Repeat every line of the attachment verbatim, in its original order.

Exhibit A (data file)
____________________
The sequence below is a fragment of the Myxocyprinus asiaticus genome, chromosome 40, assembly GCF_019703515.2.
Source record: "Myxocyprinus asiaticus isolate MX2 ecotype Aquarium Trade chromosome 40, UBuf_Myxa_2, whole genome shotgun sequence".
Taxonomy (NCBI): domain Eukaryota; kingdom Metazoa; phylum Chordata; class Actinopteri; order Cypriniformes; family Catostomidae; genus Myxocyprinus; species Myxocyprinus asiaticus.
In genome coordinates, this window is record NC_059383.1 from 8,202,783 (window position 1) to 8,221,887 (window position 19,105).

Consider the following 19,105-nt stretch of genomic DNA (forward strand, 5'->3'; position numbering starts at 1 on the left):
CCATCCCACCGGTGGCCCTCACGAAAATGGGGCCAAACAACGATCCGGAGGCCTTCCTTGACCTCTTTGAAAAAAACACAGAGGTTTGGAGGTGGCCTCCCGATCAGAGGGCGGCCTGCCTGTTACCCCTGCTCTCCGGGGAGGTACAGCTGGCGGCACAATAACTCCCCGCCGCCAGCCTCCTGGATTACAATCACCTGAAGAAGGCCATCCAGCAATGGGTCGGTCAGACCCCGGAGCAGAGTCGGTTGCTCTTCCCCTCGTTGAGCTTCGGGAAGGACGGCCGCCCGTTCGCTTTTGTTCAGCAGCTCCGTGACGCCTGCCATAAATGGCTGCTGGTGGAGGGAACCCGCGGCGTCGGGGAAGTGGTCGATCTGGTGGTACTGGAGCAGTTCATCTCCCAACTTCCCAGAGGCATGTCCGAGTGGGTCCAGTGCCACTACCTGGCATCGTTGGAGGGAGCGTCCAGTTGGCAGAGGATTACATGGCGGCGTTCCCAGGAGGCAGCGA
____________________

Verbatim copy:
The sequence below is a fragment of the Myxocyprinus asiaticus genome, chromosome 40, assembly GCF_019703515.2.
Source record: "Myxocyprinus asiaticus isolate MX2 ecotype Aquarium Trade chromosome 40, UBuf_Myxa_2, whole genome shotgun sequence".
Taxonomy (NCBI): domain Eukaryota; kingdom Metazoa; phylum Chordata; class Actinopteri; order Cypriniformes; family Catostomidae; genus Myxocyprinus; species Myxocyprinus asiaticus.
In genome coordinates, this window is record NC_059383.1 from 8,202,783 (window position 1) to 8,221,887 (window position 19,105).

Consider the following 19,105-nt stretch of genomic DNA (forward strand, 5'->3'; position numbering starts at 1 on the left):
CCATCCCACCGGTGGCCCTCACGAAAATGGGGCCAAACAACGATCCGGAGGCCTTCCTTGACCTCTTTGAAAAAAACACAGAGGTTTGGAGGTGGCCTCCCGATCAGAGGGCGGCCTGCCTGTTACCCCTGCTCTCCGGGGAGGTACAGCTGGCGGCACAATAACTCCCCGCCGCCAGCCTCCTGGATTACAATCACCTGAAGAAGGCCATCCAGCAATGGGTCGGTCAGACCCCGGAGCAGAGTCGGTTGCTCTTCCCCTCGTTGAGCTTCGGGAAGGACGGCCGCCCGTTCGCTTTTGTTCAGCAGCTCCGTGACGCCTGCCATAAATGGCTGCTGGTGGAGGGAACCCGCGGCGTCGGGGAAGTGGTCGATCTGGTGGTACTGGAGCAGTTCATCTCCCAACTTCCCAGAGGCATGTCCGAGTGGGTCCAGTGCCACTACCTGGCATCGTTGGAGGGAGCGTCCAGTTGGCAGAGGATTACATGGCGGCGTTCCCAGGAGGCAGCGA